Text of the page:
Wednesday, March 3, 2010

March 4th Statewide Strike

While many ask about why college students waste time to do something as pointless as marching and protesting, I will ask the question: "Do you know why we are protesting?"

If anyone has witnessed or have learned about the movements of the 1960s, they would understand that these movements laid the foundation for what we are trying to do presently--to go against injustice.

When we feel something has been unjustly committed, we protest. That's happened for the Vietnam War, the Iraq War, worker lay-offs, and we students have something we feel strongly against. Many of our opposer's say that we're doing unnecessary actions and that we have to take the burden of the states' budget cuts just like everyone else. Who isn't to say that we aren't taking the burden? But exactly who does the burden fall upon? Certainly it hits students hard but at the same time, our parents, grandparents and guardians might be greatly affected from these increased fees and budget cuts. They're forced with taking pink slips, furlough days, and now on top of a job crisis, their children's public education is kicked up to a percentage higher than any other state.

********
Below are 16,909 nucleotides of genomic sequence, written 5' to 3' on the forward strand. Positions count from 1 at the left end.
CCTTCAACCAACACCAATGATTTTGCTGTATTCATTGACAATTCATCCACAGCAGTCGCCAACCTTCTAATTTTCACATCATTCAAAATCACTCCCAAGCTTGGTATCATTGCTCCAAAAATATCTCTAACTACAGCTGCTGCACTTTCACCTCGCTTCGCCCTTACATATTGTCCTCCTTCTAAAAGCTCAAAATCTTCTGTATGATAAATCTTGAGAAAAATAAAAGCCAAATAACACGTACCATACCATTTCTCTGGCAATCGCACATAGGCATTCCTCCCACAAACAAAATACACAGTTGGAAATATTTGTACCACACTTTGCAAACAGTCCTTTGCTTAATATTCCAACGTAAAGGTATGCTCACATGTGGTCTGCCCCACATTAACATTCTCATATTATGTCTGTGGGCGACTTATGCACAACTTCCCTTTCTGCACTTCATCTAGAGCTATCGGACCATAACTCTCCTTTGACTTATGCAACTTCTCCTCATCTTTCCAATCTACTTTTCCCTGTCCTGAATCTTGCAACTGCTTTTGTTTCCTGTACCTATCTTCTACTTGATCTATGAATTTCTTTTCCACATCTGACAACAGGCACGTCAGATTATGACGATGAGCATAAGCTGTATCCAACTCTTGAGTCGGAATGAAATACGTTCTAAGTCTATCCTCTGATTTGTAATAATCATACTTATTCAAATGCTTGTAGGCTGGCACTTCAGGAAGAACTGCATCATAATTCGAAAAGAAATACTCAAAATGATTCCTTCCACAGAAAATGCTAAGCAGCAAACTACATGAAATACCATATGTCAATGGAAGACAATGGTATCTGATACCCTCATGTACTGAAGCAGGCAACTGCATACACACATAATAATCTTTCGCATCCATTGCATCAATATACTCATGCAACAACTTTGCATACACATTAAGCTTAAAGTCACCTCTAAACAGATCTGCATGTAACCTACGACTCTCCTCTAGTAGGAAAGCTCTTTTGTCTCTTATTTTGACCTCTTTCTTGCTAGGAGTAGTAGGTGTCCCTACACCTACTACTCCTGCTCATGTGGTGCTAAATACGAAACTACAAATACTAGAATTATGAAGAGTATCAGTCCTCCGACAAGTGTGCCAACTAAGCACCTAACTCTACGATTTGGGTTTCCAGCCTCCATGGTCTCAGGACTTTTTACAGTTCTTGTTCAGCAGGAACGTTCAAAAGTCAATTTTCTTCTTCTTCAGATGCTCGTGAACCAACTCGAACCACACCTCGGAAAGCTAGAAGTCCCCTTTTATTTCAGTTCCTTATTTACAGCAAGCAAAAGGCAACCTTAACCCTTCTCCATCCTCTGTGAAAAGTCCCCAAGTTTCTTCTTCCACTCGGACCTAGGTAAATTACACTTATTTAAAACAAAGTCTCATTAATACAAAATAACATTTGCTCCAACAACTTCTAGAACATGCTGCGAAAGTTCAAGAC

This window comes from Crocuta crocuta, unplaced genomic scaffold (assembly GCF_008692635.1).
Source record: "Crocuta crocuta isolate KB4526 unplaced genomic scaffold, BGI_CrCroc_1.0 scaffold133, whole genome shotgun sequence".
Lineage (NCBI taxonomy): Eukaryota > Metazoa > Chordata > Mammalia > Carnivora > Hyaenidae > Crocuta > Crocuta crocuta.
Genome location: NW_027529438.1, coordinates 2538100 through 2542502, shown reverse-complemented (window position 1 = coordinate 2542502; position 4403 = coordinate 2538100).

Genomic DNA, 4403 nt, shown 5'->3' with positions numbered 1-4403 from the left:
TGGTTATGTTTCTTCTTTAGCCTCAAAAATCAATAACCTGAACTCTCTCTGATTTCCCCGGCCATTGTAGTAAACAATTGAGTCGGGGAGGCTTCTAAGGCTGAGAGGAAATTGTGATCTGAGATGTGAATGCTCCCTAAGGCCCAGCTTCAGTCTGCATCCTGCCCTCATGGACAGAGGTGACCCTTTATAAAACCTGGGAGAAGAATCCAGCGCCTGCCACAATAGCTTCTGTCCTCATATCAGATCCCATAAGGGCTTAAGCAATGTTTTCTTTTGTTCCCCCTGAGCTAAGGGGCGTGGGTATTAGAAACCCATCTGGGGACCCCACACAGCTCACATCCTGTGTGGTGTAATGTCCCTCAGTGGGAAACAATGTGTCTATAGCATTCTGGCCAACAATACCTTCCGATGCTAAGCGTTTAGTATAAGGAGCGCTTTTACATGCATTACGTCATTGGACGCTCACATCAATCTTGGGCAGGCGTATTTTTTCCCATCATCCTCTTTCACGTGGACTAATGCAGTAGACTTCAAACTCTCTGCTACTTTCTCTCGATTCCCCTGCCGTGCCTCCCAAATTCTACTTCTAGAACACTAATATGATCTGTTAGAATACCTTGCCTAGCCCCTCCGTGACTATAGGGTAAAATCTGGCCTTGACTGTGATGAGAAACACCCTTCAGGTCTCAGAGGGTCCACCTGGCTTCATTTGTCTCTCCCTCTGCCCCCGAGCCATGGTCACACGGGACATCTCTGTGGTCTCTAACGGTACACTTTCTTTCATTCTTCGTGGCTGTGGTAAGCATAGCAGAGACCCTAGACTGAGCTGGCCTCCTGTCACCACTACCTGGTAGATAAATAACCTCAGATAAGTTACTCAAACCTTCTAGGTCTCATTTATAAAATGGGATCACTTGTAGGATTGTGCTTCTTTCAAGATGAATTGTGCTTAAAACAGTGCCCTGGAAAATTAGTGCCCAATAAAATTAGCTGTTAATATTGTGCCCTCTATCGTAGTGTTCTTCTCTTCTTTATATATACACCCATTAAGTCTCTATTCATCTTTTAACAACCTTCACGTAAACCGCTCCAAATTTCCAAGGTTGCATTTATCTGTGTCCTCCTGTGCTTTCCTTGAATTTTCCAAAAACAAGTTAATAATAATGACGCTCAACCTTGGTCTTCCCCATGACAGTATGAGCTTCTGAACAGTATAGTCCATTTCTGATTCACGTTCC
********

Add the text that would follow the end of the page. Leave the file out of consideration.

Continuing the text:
Higher education is just out of the question nowadays for many low-income families. With the costs of college going up, and the possibilities of lay-offs for many parents, a four year debt-inducing degree doesn't seem quite wise. It's no surprise that California is ranked 49 out of 51 in education in comparison to all the other states while we invest the most in our prison systems. Majority of those in prison are in it for either theft or drug possession. Why is it that the state spends on average $47,000 on prisoners every year and yet only $8,000 on students?

Those who can afford these increased fees, that's great. But for those whose families' are starting to feel the pinch, perhaps you can be persuaded to come join us. This is a battle for the future of public education. Our tax money goes more to incarcerating our youths than teaching them how to stay on track.

We have legitimate reasons to protest. We do not try to impede others from their education either. We're trying to voice our concern to a state that has long neglected its students. Letters and phone calls are just not enough anymore.


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